Affective Dimensions of Fieldwork and Ethnography

  • Thomas Stodulka
  • Samia Dinkelaker
  • Ferdiansyah Thajib

Part of the Theory and History in the Human and Social Sciences book series (THHSS)

Table of contents

  1. Front Matter
    Pages i-xxiii
  2. James Davies, Thomas Stodulka
    Pages 1-6
  3. Ferdiansyah Thajib, Samia Dinkelaker, Thomas Stodulka
    Pages 7-20
  4. Role Conflicts and Aftermaths

  5. Reciprocity in Research Relationships

  6. Intimacy and Care in the Field

    1. Front Matter
      Pages 135-135
    2. Leberecht Funk, Ferdiansyah Thajib
      Pages 137-142
    3. Janina Dannenberg
      Pages 167-179
  7. Dealing with Illness and Dying

  8. Failing and Attuning in the Field

  9. Unpacking Emotion Regimes in Teaching and Fieldwork

  10. Back Matter
    Pages 353-365

About this book


This book illustrates the role of researchers’ affects and emotions in understanding and making sense of the phenomena they study during ethnographic fieldwork. Whatever methods ethnographers apply during field research, however close they get to their informants and no matter how involved or detached they feel, fieldwork pushes them to constantly negotiate and reflect their subjectivities and positionalities in relation to the persons, communities, spaces and phenomena they study.

The book highlights the idea that ethnographic fieldwork is based on the attempt of communication, mutual understanding, and perspective-taking on behalf of and together with those studied. With regard to the institutionally silenced, yet informally emphasized necessity of ethnographers’ emotional immersion into the local worlds they research (defined as “emic perspective,” “narrating through the eyes of the Other,” “seeing the world from the informants’ point of view,” etc.), this book pursues the disentanglement of affect-related disciplinary conventions by means of transparent, vivid and systematic case studies and their methodological discussion. The book provides nineteen case studies on the relationship between methodology, intersubjectivity, and emotion in qualitative and ethnographic research, and includes six section introductions to the pivotal issues of role conflict, reciprocity, intimacy and care, illness and dying, failing and attuning, and emotion regimes in fieldwork and ethnography.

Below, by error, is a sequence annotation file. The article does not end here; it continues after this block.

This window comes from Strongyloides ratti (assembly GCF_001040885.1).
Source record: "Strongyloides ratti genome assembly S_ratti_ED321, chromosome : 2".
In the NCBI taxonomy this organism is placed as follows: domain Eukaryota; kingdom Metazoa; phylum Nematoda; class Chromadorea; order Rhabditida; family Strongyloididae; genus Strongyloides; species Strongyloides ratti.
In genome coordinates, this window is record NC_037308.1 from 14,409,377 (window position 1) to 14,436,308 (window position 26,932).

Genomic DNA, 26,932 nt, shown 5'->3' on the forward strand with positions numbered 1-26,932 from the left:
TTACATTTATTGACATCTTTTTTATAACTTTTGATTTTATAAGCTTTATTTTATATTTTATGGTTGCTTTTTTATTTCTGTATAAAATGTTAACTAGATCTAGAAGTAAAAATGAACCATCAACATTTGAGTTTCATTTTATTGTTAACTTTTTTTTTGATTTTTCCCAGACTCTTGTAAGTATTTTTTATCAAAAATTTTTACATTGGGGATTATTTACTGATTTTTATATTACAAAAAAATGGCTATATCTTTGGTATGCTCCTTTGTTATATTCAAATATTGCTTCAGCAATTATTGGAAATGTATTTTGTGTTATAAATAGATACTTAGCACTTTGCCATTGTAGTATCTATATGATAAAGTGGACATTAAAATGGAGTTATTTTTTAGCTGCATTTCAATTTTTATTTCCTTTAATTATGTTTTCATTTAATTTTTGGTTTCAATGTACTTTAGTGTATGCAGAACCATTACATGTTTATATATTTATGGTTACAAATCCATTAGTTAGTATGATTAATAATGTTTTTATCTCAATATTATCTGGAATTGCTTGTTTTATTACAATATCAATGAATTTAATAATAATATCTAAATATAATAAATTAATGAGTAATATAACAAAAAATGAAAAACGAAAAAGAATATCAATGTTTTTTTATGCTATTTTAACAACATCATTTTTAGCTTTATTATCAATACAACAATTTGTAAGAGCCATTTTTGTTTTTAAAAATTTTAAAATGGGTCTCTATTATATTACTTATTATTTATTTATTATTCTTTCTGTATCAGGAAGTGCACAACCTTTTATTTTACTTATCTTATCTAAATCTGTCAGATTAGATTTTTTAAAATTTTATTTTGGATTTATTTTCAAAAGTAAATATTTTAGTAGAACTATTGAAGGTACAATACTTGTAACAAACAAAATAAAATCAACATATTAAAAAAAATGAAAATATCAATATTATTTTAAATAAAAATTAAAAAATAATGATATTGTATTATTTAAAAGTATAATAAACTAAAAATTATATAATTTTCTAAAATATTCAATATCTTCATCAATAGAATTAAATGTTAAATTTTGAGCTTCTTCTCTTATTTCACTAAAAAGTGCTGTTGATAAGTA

Affective Dimensions of Fieldwork and Ethnography is a must-have resource for post-graduate students and researchers across the disciplines of social and cultural anthropology, medical anthropology, psychological anthropology, cultural psychology, critical theory, cultural phenomenology, and cultural sociology.


Methodology Emotion Fieldwork Ethnography Epistemology Anthropology Qualitative Research

Editors and affiliations

  • Thomas Stodulka
    • 1
  • Samia Dinkelaker
    • 2
  • Ferdiansyah Thajib
    • 3
  1. 1.Institute of Social and Cultural AnthropologyFreie Universität BerlinBerlinGermany
  2. 2.Institute of Migration Research and Intercultural StudiesOsnabrück UniversityOsnabrückGermany
  3. 3.Institute of Social and Cultural AnthropologyFreie Universität BerlinBerlinGermany

Bibliographic information